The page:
Chinese police stop a foreign journalist outside the trial of Xu Zhiyong on January 22, 2014, under strict security. Xu, one of China's most prominent anti-corruption activists, called for the government to publish the assets of officials. Today, the International Consortium of Investigative Journalists revealed extraordinary overseas wealth of Chinese elites.
Credit: Goh Chai Hin

HONG KONG — In theory, China’s government should welcome today’s bombshell report detailing the overseas assets of top Chinese officials’ family members.

After all, Chairman Xi Jinping has made stamping out corruption one of his administration’s signature priorities. He has banned lavish banquets, curbed gift-giving, and launched investigations into what he calls “tigers” (corrupt big bosses) and “flies” (smaller venal officials.)

Oddly enough, the revelations seem entirely unwelcome.

The report, published by the International Consortium of Investigative Journalists (ICIJ), is based on a leaked cache of files that detail nearly 22,000 offshore investment vehicles held by clients from Hong Kong and China.

These people include close relatives of Communist Party elites, including the son of ex-premier Wen Jiabao and the brother-in-law of Chairman Xi Jinping.

Within hours of the report’s publication, by the consortium and several media partners including The Guardian, Beijing’s cyber cops had been mobilized. The websites of both The Guardian and ICIJ in China were blocked. Links to the report on Sina Weibo, China’s equivalent of Twitter, were censored. And scattered Sina Weibo messages that shared screenshots of the report, visible Wednesday morning, had been expunged.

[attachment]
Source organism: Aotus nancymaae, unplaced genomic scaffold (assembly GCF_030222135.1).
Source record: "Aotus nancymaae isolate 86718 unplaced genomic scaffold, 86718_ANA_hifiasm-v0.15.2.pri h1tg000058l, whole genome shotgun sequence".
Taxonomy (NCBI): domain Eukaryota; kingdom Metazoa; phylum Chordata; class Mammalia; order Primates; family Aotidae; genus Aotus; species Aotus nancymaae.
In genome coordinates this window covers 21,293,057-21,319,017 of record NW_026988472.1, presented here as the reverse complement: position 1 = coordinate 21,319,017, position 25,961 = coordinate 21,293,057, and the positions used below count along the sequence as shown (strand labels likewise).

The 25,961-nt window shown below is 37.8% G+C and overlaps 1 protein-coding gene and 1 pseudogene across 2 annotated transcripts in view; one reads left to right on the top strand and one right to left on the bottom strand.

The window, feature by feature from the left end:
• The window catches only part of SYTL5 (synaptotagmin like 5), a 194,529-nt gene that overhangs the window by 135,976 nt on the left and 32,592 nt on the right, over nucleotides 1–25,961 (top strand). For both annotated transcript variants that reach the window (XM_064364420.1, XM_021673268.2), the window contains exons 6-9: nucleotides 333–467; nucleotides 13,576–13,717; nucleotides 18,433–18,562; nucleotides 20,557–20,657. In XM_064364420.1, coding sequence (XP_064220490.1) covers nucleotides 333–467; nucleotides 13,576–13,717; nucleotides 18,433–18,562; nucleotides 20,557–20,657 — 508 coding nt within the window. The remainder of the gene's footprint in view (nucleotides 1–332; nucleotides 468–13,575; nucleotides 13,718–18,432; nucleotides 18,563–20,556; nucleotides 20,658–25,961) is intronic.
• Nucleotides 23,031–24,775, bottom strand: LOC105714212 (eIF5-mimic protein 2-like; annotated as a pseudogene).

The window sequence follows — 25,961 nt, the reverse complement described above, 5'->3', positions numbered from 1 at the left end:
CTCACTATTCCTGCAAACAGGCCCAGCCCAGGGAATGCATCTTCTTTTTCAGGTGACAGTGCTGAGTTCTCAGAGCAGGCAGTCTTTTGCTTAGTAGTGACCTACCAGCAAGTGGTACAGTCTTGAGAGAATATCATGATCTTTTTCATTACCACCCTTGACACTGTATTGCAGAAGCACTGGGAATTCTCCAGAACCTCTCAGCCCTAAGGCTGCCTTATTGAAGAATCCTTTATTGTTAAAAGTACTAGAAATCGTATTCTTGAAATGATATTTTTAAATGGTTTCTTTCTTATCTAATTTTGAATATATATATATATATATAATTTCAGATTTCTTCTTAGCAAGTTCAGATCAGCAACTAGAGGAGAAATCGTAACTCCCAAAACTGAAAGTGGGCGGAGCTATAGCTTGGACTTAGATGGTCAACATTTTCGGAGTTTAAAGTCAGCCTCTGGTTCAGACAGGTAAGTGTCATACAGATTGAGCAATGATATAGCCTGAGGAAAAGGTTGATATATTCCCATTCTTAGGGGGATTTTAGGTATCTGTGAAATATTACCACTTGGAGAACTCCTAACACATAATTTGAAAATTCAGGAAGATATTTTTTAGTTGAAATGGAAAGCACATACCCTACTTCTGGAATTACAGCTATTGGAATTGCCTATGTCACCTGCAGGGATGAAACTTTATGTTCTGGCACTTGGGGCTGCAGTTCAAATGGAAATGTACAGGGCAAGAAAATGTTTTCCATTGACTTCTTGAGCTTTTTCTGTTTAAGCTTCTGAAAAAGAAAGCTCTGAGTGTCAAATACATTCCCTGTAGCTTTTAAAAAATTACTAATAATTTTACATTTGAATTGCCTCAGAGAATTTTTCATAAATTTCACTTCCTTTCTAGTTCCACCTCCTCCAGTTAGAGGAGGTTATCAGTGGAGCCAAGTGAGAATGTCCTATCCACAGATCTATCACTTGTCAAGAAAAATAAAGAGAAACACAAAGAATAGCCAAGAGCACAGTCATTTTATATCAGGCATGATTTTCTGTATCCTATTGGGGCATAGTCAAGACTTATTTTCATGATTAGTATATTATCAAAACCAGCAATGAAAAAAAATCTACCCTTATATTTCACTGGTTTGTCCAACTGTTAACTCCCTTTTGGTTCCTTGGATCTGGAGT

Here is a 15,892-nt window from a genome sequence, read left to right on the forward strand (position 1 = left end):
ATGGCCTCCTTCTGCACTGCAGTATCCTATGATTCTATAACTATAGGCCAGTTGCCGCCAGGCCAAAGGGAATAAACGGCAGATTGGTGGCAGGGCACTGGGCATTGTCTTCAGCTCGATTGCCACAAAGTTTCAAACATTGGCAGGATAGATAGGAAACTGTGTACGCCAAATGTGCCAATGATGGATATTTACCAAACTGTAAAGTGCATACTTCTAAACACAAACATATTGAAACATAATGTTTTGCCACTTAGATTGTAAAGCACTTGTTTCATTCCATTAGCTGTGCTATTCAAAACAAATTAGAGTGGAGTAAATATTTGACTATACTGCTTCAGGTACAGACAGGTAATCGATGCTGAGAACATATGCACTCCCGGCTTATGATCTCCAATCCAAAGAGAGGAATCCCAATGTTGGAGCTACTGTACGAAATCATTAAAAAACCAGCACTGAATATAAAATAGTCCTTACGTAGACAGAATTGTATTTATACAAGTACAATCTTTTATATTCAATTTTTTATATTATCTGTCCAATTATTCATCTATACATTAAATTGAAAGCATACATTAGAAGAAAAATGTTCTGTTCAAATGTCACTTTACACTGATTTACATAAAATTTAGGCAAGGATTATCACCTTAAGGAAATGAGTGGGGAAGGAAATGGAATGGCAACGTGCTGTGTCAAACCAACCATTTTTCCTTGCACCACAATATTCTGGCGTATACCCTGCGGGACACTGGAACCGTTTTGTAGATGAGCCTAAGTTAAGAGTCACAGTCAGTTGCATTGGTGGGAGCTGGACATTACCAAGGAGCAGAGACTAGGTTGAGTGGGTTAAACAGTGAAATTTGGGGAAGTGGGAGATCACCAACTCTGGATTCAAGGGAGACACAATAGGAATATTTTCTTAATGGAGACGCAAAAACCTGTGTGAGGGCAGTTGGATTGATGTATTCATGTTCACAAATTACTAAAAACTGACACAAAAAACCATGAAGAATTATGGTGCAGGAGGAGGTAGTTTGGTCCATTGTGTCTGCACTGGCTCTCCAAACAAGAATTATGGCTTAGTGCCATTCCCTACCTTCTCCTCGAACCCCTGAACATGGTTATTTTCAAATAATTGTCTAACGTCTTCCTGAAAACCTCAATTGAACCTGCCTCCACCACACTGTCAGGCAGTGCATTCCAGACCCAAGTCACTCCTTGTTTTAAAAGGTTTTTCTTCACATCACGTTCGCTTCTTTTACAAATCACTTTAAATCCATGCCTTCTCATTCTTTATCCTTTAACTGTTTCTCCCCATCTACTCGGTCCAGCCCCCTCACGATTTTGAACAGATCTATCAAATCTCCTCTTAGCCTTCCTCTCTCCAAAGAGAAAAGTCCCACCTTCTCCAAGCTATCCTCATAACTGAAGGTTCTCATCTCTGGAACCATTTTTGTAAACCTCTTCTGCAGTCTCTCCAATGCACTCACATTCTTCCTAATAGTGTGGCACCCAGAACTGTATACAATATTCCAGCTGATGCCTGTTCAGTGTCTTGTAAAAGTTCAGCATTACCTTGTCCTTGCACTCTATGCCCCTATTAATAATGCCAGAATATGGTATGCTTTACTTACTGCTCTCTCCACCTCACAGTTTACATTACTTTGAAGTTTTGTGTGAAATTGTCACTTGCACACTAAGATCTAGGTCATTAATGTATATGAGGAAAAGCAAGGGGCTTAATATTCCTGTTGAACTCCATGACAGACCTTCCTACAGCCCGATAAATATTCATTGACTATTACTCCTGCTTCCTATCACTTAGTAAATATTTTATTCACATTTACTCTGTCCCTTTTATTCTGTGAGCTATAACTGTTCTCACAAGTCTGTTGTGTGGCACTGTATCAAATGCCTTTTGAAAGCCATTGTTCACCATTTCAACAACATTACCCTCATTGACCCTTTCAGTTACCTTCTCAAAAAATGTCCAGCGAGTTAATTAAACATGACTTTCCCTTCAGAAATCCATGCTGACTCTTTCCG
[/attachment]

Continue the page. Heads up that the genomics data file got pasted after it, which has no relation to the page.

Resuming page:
One user said he was “hurrying to grab the data” in the story before it was blocked.

Though the censors may have won this round, the saga is not yet over. On January 23, ICIJ has said that it will release 37,000 names contained in its Offshore Leaks Database. 

Ironically, Wednesday also marked the beginning of the trial of Xu Zhiyong, a lawyer who advocated for transparency. In April 2012, Xu wrote a letter calling for officials to disclose their assets. 

You’d think that idea should have meshed nicely with Xi Jinping’s anti-corruption rhetoric. Instead, Xu was arrested last July for “gathering a crowd to disturb order” and “making a racket.” These shamelessly vague charges have become the Chinese government’s standard tool to justify locking up troublemakers.

Foreign journalists trying to cover Xu’s trial Wednesday were surrounded by plainclothes guards and manhandled off the scene. You can see in footage from BBC, CNN, and Sky News how quickly the guards arrived and tried to block the cameras with their bodies and hands.

This is surprising behavior from a government that says it really wants transparency to flush out corruption.


Related Stories